Bills Move Through Oklahoma Legislature
By: Constitution Staff
With the close of the legislative session approaching on May 26, various bills are being considered by the Legislature. To still be in play in the current session, most bills had to be passed in the chamber of origin and be approved in the other chamber by April 27. Here is a review of the status of some of the bills being considered this year:
Wind Tax Credit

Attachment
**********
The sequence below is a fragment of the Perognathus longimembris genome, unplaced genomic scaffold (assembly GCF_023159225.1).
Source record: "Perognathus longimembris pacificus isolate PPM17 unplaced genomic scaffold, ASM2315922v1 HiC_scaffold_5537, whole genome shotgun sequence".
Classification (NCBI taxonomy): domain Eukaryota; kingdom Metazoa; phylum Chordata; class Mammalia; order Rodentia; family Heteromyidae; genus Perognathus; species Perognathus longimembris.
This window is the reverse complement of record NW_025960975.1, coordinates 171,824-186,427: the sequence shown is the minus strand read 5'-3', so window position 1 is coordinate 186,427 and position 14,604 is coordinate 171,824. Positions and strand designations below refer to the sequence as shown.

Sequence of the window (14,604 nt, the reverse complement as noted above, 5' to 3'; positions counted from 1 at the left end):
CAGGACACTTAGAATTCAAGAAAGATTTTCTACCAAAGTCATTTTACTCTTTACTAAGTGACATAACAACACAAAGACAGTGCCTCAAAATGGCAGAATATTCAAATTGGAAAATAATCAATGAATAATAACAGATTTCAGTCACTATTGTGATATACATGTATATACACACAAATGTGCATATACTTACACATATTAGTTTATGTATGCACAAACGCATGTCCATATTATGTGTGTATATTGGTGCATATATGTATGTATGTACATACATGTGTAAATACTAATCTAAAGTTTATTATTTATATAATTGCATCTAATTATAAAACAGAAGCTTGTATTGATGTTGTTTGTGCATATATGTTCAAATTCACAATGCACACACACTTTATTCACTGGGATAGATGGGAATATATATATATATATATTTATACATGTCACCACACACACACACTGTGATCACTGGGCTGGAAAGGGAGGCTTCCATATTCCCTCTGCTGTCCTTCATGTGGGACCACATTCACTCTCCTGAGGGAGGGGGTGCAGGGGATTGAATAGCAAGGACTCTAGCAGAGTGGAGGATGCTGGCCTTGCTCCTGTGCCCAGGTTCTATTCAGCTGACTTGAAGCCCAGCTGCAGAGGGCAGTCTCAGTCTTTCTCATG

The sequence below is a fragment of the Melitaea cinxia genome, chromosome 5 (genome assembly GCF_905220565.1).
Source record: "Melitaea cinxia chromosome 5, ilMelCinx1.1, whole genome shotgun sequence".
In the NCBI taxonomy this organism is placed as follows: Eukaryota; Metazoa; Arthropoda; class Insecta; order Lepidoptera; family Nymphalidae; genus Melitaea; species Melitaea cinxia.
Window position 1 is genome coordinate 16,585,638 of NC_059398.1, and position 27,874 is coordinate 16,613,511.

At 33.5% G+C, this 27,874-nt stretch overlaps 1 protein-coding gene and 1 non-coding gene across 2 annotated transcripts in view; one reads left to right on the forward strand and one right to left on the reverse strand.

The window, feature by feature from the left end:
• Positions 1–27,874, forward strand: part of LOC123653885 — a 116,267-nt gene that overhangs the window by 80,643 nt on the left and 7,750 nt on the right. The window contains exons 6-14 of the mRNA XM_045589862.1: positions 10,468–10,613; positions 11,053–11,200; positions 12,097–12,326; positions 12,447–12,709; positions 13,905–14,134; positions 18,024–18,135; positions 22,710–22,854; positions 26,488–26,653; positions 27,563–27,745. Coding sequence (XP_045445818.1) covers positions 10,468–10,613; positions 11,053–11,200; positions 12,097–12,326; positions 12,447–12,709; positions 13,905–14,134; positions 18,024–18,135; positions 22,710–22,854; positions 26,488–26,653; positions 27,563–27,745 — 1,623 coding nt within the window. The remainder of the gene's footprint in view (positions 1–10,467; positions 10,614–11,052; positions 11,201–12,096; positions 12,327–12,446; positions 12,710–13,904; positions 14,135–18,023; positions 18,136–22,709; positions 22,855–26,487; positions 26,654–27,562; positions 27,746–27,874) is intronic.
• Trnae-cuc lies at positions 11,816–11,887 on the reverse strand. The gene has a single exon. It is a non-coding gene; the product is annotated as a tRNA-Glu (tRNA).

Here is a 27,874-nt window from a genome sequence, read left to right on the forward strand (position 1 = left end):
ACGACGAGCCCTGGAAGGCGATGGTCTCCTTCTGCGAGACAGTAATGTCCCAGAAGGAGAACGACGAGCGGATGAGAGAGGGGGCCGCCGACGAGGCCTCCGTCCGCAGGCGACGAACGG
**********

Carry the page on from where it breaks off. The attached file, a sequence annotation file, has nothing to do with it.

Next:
A bill changing the date that wind power facilities must be placed in service to qualify for a tax credit from January 1, 2021, to July 1, 2017 has been signed into law. House Bill 2298, authored by House Speaker Charles McCall (R-Atoka) and President Pro Tem Mike Schulz (R-Altus), passed the House 74-24 on March 9, and the Senate 40-3 on April 10. The bill was signed by Gov. Mary Fallin on April 17. Under current law an income tax credit is allowed based on the amount of electricity generated by a qualified zero-emission facility. The credit is fifty one-hundredths of one cent ($0.0050) for each kilowatt-hour of electricity generated by zero-emission facilities and is available for a period of ten (10) years. Under the current law facilities had to be placed in service before January 1, 2021 to earn the credit. The legislation ends the tax credits three-and-a-half years earlier. The January 1, 2021, sunset for other zero-emissions projects, such as solar and geothermal, will remain in place. But, the vast majority of zero-emission energy production in the state comes from wind power and has been a growing drain on state tax dollars. Since the zero emission tax credit was created, its use has grown from $2.7 million in 2008 to over $88 million in 2016. With more wind farms coming online, it is projected to cost will be $134 million this year and nearly $254 million in 2018. Oklahoma now has over 2,800 wind turbines in operation placing Oklahoma in third place for wind power generation.